Discussions with employees about restructures and redundancies are difficult and emotions often run high. Unfortunately, these things are a natural part of operating a business and can be the result of a range of factors from the introduction of new technology to the workplace, to a downturn in business.
With emotions running high, explanations about why a redundancy has occurred and what has happened to an employee’s job can sometimes get lost or confused. This is particularly so when an employer is required to downsize and redistribute the tasks of a redundant role amongst other remaining employees. Employees often ask – if some of the tasks remain within the business then the job still exists, right?
This issue was recently examined by the Fair Work Commission in the decision of Broudou v Eurolinx Pty Ltd  FWC 4469 where a Technical Service Manager claimed that he had been unfairly dismissed when his position was made redundant.
The employee argued that his dismissal was not a genuine redundancy because his job was still required – he claimed the duties of his role remained within the business but were merely redistributed amongst other employees. On the basis that the redundancy was not genuine, he claimed to have been unfairly dismissed.
In determining the matter, the FWC considered the meaning of “genuine redundancy” as set out in the Fair Work Act 2009 (Cth).
There are three elements to the meaning of genuine redundancy:
- The employer must no longer require the employee’s job to be performed by anyone because of changes in operational requirements;
- The employer must comply with any consultation obligations it has under a modern award or enterprise agreement; and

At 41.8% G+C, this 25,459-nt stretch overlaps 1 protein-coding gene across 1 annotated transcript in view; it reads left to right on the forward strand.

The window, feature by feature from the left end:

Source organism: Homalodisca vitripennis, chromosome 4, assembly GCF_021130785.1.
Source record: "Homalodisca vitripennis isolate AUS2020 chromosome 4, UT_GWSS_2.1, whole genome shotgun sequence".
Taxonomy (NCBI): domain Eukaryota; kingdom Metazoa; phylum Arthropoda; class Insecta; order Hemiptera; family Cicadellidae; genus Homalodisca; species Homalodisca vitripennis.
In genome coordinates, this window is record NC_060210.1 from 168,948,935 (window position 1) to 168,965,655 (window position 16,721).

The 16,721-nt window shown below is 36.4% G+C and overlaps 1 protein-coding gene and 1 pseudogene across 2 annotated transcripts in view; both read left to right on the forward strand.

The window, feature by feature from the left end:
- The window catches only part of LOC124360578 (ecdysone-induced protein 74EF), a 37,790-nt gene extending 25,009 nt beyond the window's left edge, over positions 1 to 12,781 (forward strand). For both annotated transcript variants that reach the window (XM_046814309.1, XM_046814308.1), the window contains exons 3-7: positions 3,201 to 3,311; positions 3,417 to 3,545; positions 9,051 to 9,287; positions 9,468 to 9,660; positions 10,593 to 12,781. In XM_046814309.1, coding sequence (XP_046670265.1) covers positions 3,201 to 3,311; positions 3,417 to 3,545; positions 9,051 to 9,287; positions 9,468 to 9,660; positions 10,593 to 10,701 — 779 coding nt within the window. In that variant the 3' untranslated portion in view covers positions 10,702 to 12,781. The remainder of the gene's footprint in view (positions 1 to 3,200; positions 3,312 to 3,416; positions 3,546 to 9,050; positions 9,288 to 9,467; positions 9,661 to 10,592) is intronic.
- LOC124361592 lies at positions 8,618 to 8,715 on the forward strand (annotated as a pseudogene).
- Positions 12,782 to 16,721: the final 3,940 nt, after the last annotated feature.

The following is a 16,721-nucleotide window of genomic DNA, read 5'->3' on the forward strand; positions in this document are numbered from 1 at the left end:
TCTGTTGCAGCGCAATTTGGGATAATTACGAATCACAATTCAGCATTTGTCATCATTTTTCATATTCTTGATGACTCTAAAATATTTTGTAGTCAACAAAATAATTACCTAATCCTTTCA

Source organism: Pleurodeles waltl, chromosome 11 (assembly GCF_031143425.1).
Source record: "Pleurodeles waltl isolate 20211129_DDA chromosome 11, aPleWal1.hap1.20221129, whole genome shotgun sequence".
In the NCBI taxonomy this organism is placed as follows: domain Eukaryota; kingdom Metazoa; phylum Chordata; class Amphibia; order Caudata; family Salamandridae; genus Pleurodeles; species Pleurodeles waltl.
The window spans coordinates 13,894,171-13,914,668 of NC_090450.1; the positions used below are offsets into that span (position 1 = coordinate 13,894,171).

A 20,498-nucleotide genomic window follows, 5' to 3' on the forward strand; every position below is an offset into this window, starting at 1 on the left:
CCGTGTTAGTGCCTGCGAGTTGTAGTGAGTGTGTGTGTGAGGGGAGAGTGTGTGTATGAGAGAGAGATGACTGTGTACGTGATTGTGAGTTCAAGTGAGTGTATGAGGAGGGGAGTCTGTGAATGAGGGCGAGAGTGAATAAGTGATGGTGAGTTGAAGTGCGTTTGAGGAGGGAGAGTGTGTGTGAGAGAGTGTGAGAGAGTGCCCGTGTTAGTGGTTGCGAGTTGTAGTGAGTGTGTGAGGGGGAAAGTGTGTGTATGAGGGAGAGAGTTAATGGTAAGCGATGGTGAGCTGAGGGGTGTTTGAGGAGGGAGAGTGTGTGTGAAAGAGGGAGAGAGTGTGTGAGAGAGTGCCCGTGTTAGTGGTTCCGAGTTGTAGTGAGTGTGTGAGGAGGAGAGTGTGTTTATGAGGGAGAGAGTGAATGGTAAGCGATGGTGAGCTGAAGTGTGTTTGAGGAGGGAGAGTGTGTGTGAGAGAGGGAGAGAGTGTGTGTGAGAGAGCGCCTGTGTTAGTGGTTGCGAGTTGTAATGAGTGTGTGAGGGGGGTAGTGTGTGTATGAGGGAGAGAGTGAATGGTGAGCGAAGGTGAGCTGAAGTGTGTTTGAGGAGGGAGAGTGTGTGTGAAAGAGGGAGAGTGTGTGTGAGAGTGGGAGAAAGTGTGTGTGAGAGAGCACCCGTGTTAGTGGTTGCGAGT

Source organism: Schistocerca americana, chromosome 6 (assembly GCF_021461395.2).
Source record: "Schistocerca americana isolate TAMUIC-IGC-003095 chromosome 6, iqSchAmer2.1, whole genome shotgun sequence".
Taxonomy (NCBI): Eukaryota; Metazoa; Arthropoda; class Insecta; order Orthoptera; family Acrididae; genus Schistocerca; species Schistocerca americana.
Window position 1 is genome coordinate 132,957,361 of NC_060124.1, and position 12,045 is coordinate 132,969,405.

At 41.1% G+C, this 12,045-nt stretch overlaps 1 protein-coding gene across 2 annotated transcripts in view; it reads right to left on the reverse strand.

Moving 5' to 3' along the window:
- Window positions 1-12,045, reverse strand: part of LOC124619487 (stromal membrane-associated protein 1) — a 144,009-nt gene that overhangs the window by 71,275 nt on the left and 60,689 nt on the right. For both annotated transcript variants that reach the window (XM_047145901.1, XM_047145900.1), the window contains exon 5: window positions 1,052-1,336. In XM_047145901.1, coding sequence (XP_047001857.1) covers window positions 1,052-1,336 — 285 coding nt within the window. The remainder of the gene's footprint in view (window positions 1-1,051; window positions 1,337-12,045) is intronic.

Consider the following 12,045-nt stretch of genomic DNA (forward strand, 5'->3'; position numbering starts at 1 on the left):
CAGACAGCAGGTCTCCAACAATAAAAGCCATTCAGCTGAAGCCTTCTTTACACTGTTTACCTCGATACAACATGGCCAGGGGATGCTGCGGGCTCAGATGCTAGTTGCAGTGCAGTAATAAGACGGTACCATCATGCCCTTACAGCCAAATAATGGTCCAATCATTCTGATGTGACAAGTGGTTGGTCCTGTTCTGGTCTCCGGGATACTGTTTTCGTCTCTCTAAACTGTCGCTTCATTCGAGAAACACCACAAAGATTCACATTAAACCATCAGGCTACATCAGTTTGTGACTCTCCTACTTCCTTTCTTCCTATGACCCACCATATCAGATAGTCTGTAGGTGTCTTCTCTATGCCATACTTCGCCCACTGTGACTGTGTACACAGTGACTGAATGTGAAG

- Redeployment within the employer’s business or an associated entity must not be reasonable in the circumstances.
The main question to be resolved in this case was whether the employer no longer required the employee’s job to be performed by anyone.
The employer submitted that it had experienced a downturn in business which necessitated the redundancy of the employee’s position and the redistribution of his duties amongst other employees.
The FWC considered what it meant for a person’s job to no longer be required and drew on the Explanatory Memorandum and other decisions which have considered similar situations. The FWC noted that a job involves a collection of functions, duties and responsibilities and that where a re-organisation takes place, a redundancy will have occurred if the re-organisation results in there being no duties or responsibilities left for the employee to discharge.
In this case, the re-organisation resulting from the downturn in business meant that the employer did not require anyone to perform the employee’s job.
The employee was also critical of the employer’s management of its business in general. He claimed that had the employer addressed inefficiencies in the business, his job would not have been redundant.
On this point, the FWC commented that:
The law more-or-less permits an employer to structure their business as they see fit. In this instance, the Fair Work Commission can take no recourse against what is clearly within the bounds of managerial discretion.
The FWC ultimately held that the termination of the employee’s employment was a genuine redundancy and his unfair dismissal application was dismissed.
Lessons for employers
When re-organising a business as the result of changes to operational requirements, employers are within their rights to redistribute duties and responsibilities. Where such redistribution results in an employee no longer having any (or enough) duties to perform, their job will be redundant, notwithstanding that some of their old duties remain within the business but with other employees.
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